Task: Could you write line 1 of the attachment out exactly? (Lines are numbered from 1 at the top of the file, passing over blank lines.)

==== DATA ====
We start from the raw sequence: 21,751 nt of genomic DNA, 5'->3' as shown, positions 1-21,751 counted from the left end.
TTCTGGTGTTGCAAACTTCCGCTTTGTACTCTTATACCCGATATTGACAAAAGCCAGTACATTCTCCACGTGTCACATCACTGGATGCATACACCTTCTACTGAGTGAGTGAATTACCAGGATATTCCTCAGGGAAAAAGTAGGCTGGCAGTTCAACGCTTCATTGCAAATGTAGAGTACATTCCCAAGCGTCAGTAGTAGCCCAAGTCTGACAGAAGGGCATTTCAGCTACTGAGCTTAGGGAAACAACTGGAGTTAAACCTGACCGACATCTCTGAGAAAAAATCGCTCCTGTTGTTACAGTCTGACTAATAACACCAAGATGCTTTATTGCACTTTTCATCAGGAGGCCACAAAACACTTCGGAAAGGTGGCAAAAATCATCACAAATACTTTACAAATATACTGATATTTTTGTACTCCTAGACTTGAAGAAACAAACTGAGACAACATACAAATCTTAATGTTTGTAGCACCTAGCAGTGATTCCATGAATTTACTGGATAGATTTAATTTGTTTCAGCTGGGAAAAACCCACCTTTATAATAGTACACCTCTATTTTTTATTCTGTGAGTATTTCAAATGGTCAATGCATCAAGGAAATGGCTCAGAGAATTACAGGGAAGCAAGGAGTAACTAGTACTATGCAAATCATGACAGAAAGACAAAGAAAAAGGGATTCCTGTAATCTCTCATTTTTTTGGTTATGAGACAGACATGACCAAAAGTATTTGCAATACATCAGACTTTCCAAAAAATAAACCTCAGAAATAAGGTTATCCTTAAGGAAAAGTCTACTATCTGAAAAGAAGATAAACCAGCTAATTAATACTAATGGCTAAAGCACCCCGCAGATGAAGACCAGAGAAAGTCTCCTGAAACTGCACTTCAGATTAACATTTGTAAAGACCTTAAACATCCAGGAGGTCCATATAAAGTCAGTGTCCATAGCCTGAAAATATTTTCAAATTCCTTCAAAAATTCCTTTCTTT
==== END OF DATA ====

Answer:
We start from the raw sequence: 21,751 nt of genomic DNA, 5'->3' as shown, positions 1-21,751 counted from the left end.